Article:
21 Days of Prayer and Fasting 1

When we come to a fast, we are immediately confronted with the many things that control us and our attention. We have so many stresses in this life and what we turn to as coping mechanisms quickly develop habits, morphing into things that will soon dominate our routines. Over-eating, sleeping in, binge watching your favorite shows, social media, caffeine, sugar, and countless other things are used to help us deal with the anxieties of life. The landscape of our lives are shaped by our daily actions and only the Lord can bring you peace. This seems so ominous until you see that many of our rhythms have been superimposed onto our reality by the Lord. Seasons change, night and day, work and rest. I believe that rhythms in our lives are healthy, but we often develop patterns based on our conformity to this world. Fasting breaks us free from those patterns to return to the Lord as our only source and authority. Closeness with the Lord is the purpose of a fast and obedience the greatest outcome. Richard Foster, who has shaped my framework for the Spiritual Disciplines, says, “Fasting reveals the things that control us.” Our patterns and routines become mechanical and even good things revert into something lifeless, lived without heart and breathless. To return to God in a fast reminds me that he brings about spring, sabbath rest, eating, and even the breath in my lungs. Whatever you have chosen to abstain from, it is a break in the pattern of your life to reintegrate a healthy, God-given rhythm of prayer and peace.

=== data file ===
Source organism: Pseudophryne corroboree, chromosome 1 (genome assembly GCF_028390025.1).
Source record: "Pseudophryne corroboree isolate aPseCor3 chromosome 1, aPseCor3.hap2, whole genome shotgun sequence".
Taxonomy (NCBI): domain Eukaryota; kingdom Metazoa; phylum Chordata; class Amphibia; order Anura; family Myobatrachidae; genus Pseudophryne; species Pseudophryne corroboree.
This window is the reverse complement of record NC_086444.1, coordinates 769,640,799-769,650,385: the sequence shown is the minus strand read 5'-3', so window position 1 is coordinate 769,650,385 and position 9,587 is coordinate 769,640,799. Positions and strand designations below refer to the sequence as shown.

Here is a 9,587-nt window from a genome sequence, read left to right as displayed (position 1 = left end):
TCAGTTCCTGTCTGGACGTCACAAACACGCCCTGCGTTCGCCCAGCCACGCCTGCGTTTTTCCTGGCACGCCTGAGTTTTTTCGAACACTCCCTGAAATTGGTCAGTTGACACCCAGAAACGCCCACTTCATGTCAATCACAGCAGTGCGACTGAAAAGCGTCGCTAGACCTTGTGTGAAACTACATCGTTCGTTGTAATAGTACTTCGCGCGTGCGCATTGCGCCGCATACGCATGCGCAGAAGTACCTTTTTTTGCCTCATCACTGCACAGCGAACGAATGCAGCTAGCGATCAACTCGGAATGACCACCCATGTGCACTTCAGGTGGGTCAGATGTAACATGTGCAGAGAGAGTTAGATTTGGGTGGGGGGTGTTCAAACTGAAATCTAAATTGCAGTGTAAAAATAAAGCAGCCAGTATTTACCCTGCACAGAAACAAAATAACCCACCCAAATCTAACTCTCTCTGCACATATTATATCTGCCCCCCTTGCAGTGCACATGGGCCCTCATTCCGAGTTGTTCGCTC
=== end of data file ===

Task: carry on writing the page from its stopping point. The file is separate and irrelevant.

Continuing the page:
Read Philippians 4:6-7, Genesis 1:1-31, Romans 12:1-2, and Psalm 4:8